100 APPLICATION ENVISIONING IDEAS | E. PROVIDING OPPORTUNITIES TO OFFLOAD EFFORT
WORKING THROUGH SCREENS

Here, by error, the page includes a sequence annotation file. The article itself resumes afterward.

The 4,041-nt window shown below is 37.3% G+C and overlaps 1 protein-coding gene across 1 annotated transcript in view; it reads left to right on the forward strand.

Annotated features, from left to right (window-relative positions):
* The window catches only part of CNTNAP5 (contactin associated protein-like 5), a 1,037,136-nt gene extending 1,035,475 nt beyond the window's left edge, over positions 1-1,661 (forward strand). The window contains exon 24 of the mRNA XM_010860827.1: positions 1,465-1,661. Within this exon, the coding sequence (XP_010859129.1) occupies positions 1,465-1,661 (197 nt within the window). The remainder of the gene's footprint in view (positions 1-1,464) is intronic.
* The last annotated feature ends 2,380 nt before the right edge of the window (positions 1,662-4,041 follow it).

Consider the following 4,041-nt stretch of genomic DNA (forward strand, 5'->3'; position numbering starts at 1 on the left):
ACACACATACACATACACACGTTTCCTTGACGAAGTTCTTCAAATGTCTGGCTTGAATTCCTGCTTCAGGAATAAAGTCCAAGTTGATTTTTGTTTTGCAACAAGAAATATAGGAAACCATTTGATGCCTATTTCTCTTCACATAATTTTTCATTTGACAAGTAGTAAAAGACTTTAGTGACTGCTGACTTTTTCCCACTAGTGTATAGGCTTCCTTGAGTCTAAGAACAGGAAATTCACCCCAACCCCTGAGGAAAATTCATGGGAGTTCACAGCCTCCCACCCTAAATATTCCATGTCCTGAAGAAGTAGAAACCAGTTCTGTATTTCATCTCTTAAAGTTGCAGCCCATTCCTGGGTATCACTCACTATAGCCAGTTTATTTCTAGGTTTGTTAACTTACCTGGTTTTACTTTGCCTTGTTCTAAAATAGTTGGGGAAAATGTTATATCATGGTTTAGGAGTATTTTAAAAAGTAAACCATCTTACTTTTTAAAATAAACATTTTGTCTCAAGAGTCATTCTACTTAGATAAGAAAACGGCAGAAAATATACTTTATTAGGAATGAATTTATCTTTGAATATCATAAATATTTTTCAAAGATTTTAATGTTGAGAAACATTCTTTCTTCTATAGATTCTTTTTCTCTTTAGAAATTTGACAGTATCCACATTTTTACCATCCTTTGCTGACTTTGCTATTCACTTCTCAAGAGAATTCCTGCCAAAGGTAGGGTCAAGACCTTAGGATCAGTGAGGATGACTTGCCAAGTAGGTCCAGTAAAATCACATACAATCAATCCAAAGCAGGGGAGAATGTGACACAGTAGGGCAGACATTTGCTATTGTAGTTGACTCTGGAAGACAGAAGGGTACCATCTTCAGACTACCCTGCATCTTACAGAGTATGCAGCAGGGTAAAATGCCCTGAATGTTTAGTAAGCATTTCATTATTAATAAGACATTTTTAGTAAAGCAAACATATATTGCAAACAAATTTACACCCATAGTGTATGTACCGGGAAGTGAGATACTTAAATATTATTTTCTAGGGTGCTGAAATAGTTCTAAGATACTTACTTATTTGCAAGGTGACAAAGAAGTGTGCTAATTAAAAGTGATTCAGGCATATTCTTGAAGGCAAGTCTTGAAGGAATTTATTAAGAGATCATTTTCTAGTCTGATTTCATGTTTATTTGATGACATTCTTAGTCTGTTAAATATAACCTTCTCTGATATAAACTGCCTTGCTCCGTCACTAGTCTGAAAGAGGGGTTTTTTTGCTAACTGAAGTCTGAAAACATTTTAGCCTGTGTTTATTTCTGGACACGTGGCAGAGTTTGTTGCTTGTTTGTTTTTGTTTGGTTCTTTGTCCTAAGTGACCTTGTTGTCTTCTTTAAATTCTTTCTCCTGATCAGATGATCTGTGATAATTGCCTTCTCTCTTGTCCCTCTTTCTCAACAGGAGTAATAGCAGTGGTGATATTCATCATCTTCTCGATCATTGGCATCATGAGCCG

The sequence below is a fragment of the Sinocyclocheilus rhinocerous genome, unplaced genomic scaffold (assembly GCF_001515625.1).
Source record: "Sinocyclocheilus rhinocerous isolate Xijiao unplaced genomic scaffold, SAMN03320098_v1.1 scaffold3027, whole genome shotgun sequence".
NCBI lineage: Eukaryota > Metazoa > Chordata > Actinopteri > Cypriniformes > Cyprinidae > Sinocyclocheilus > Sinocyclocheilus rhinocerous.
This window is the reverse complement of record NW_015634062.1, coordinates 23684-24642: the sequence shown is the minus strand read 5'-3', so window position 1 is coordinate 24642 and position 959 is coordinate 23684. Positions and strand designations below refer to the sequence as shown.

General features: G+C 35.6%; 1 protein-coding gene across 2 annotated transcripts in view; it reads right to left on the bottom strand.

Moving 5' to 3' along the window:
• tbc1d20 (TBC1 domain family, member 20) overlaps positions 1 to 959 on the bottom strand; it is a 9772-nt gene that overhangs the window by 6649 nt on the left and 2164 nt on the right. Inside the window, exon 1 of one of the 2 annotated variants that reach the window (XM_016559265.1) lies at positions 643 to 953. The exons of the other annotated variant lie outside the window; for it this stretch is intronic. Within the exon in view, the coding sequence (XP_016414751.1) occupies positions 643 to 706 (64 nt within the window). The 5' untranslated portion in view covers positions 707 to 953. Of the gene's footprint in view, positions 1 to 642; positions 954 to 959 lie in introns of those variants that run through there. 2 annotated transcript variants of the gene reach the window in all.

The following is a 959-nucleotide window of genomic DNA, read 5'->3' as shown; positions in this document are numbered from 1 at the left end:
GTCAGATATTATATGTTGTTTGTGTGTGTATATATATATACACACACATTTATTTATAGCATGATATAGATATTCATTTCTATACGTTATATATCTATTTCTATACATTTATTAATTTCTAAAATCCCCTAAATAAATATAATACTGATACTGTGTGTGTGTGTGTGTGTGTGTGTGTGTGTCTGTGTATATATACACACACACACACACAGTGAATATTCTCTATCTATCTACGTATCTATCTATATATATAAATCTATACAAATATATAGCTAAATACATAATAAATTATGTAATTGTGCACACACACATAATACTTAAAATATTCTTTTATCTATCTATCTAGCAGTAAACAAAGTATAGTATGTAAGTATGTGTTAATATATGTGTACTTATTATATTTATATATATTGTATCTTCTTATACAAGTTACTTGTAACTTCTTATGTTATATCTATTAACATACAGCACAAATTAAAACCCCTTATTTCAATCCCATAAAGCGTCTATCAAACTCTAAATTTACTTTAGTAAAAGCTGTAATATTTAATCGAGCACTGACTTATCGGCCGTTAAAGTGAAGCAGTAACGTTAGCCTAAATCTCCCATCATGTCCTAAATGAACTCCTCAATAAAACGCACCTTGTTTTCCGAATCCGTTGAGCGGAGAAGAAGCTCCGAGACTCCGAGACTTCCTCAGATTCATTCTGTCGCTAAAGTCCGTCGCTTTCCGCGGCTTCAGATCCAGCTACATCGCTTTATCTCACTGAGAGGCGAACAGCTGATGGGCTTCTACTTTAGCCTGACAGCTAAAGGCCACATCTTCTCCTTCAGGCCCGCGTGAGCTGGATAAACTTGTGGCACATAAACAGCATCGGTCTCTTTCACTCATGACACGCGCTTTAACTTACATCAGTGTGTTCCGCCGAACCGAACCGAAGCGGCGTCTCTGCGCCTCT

E4. Automation of Task or Activity Scenarios In certain situations, entire tasks or larger activities in knowledge work can become extremely routine, describable, and tedious. In response to these cases, product teams can envision concepts for targeted automation functionality, which can change the nature of work by allowing individuals to focus more of their efforts on less routine and higher value efforts. Examples from three knowledge work domains: A scientist designs a workflow in her lab’s information management application. In this workflow, lab technicians will feed prepared samples into laboratory robotics, which will automatically gather experimental data. Her lab’s computers will then automatically perform a number of algorithmic transformations on the data before storing the results in a repository where she can then analyze it graphically (see illustration). An architect enters parameters for the beginning and ending of a curved shape in her building modeling application. The computing tool extrapolates the entire surface of the form, including some of its engineering and construction details, based upon a set of customized functional rules and defined material properties. A financial trader books a transaction in his trading application and then immediately focuses his attention on his next potential deal. Behind the scenes, a whole series of crucial small tasks are automatically processed across a number of systems to make the completed transaction a reality. Historically, automation was an early focus in the application of computing to many workplaces. Today’s product teams developing knowledge work tools may find that valuable opportunities for extensive automation of existing work practices (A) are not especially prevalent in the markets that they target. In certain cases, however, customizable (C8) automation of tasks or larger activities can provide transformative value in the context of workers’ status quo practices (A9) and overarching organizational goals. When product teams do not actively consider how larger units of work practice might be usefully automated, opportunities to reduce or eliminate unwanted effort (D2, D3), prevent certain types of errors (C9, G3), and drive precise, high quality outputs (A4) can be lost. Adopting highly “manual” applications may lead to people spending the same amount of time, or even more time, on less desirable, “lower level” work and user experiences. These “lower level” actions are often accomplished at the expense of other tasks that may better contribute to workers’ desired outputs (L1) and larger goals (A5). Conversely, when misapplied, larger scale automations can erode individuals’ sense of control (E6) and drive corrections and workarounds that may require more effort than doing work without automated support (D4). Workers may place a high value on how they currently accomplish the tasks and larger activities that product teams perceive as prime candidates for automated offerings (A4, C6, E5). Even in cases where people desire larger scale automations, targeted work practices may contain prohibitive requirements for flexibility (A6, A7, A8). See also: C10, D, E, F6, I, K4, K10, M